“1928 art deco icon”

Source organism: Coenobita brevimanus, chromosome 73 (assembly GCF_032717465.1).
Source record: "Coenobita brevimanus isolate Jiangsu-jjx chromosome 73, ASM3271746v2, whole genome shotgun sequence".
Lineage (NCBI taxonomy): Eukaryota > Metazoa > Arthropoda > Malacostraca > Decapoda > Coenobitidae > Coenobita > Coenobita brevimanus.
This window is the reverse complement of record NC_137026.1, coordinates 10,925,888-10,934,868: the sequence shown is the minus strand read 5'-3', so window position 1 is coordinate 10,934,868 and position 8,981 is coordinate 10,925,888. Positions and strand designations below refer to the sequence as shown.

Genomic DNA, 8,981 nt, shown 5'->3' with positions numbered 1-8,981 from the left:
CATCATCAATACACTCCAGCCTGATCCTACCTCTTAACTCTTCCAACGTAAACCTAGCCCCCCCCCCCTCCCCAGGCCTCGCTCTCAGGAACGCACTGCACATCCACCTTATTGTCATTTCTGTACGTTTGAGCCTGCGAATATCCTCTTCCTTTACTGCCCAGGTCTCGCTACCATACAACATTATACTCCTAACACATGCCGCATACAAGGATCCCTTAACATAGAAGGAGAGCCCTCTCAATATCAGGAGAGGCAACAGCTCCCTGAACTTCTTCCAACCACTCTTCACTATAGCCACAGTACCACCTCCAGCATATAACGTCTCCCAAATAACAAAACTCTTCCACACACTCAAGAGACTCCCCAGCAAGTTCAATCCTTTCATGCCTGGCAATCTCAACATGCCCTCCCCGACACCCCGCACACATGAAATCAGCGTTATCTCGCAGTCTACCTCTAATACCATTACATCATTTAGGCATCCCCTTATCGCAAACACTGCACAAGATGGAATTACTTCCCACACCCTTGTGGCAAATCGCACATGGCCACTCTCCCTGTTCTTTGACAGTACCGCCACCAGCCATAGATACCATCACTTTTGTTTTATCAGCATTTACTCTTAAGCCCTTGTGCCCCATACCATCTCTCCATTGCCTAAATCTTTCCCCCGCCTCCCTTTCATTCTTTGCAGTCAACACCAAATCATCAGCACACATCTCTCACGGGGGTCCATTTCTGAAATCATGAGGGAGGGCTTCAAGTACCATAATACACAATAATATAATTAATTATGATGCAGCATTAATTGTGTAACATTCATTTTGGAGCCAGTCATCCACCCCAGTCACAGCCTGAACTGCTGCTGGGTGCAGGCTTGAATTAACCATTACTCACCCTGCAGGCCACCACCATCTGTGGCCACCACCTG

The Greater Penobscot Building, commonly known as the Penobscot Building, is a skyscraper and class-A office building in downtown Detroit, Michigan. The 1928 Art Deco building is located in the heart of the Detroit Financial District. The Penobscot is a hub for the city's wireless Internet zone and fiber-optic network. The architect Wirt C. Rowland, of the prominent Smith Hinchman & Grylls firm based in Detroit, designed the Penobscot in an elaborate Art Deco style in 1928. Clad in Indiana Limestone with a granite base, it rises like a sheer cliff for thirty stories, then has a series of setbacks culminating in a red neon beacon tower. Like many of the city's other Roaring Twenties buildings, it displays Art Deco influences, including its "H" shape (designed to allow maximum sunlight into the building) and the sculptural setbacks that cause the upper floors to progressively "erode".The opulent Penobscot is one of many buildings in Detroit that features architectural sculpture by Corrado Parducci. The ornamentation follows American Indian motifs, particularly in the entrance archway and in metalwork found in the lobby. At night, the building's upper floors are lit in floodlight fashion, topped with a red sphere.The building's architect, Wirt C. Rowland, also designed other Detroit skyscrapers, such as the Guardian Building and the Buhl Building, in the same decade.
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